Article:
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The U.S. House of Representatives and the U.S. Senate March 27 introduced three bills to reverse key elements of the National Labor Relations Board’s (NLRB) contentious “ambush election” rule. The NLRB’s proposed rule dramatically shortens the amount of time between when a union files a representation petition and when an election takes place to as few as 10 days in addition to requiring employers to submit their employees’ personal contact information to union organizers.

ABC strongly opposes the NLRB’s rule, and has urged members to take action to share their concerns with the NLRB and lawmakers on Capitol Hill.

The Workforce Democracy and Fairness Act (H.R. 4320), introduced by House Education and the Workforce Committee Chairman John Kline (R-MN), will ensure employees have a fair opportunity to make an informed decision about whether to unionize by requiring at least 35 days before a union election can take place. The bill will also give employers a fair opportunity to participate in the union election process by providing them with at least 14 days to prepare their case before a NLRB election officer.

The Employee Privacy Protection Act (H.R. 4321), introduced by Health Employment Labor and Pensions Subcommittee Chairman Phil Roe (R-TN), addresses privacy concerns by moving away from providing employees’ home addresses and instead allowing workers to control the disclosure of their personal information.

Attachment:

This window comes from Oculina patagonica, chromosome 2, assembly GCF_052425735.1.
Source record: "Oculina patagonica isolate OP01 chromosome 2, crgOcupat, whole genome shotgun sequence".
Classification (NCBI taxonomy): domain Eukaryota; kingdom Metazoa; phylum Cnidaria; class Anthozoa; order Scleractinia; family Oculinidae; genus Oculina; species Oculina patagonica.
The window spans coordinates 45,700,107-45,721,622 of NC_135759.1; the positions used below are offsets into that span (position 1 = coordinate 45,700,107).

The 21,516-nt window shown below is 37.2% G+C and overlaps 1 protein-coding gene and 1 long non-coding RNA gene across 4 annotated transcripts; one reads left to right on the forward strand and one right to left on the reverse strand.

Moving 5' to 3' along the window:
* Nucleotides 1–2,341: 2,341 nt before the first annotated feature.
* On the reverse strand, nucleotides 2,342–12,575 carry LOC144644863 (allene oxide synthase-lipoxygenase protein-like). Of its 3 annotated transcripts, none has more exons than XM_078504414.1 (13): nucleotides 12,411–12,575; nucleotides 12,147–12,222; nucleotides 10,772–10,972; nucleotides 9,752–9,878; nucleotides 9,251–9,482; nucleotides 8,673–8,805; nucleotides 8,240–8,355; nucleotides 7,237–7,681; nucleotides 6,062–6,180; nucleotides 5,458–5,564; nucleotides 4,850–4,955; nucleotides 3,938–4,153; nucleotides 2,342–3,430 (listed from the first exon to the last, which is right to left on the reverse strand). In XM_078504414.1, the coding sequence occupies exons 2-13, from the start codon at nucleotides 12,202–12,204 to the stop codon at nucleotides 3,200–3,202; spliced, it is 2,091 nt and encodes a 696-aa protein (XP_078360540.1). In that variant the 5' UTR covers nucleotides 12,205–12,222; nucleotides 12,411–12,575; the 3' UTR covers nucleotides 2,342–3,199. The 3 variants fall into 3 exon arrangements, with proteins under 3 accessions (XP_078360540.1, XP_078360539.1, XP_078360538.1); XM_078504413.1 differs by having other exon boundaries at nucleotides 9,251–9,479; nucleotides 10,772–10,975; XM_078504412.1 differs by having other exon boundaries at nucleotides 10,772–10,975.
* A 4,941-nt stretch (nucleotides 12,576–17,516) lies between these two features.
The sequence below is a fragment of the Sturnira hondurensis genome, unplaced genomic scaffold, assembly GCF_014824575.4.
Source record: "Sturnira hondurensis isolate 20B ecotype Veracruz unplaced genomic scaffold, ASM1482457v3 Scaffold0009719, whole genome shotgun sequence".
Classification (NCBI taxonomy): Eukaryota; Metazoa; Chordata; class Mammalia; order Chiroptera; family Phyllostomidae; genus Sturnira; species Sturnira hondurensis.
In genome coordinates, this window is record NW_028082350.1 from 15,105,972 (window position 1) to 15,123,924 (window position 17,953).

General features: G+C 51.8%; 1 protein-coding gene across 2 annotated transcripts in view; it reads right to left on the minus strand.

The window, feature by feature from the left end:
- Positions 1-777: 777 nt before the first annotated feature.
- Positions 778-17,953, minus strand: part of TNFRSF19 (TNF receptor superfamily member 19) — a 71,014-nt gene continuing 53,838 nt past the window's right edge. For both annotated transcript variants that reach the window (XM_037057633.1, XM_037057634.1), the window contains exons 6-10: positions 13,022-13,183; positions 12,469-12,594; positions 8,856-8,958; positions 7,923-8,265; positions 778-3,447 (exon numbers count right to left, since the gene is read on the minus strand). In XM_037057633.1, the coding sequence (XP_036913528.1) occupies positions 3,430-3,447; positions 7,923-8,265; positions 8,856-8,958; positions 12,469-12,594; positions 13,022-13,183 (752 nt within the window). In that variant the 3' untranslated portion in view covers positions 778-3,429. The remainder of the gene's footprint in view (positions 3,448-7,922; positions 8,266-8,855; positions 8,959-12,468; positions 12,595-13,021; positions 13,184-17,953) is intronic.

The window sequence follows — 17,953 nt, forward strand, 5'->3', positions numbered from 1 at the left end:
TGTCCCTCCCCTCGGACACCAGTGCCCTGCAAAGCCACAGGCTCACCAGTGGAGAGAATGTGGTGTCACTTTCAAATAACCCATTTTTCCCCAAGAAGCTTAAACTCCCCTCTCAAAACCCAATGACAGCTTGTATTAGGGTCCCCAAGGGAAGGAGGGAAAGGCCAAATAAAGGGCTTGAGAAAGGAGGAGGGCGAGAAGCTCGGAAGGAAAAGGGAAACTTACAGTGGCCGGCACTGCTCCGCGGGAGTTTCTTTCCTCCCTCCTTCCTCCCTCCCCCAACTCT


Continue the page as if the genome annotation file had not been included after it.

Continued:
The Senate version of the Workforce Democracy and Fairness Act (S. 2178), introduced by Senate Committee on Health, Education, Labor and Pensions Ranking Member Lamar Alexander (R-TN), establishes the same 14- and 35-day time periods and employee privacy protections contained in the House bills.

“ABC supports this much-needed legislation, and will continue to lead the fight against ambush elections and unfair workplace practices,” said ABC Vice President of Government Affairs Geoff Burr. “Employees should have access to balanced information, and be free to make well-informed decisions regarding unionization without the fear of intimidation that comes with the dissemination of their personal information.”

All three bills were referred to their respective Committees, the House Committee on Education and the Workforce and the Senate the Committee on Health, Education, Labor, and Pensions, on March 27, 2014 where they await further action.

ABC members have until April 7 to take action against the NLRB’s ambush election rule.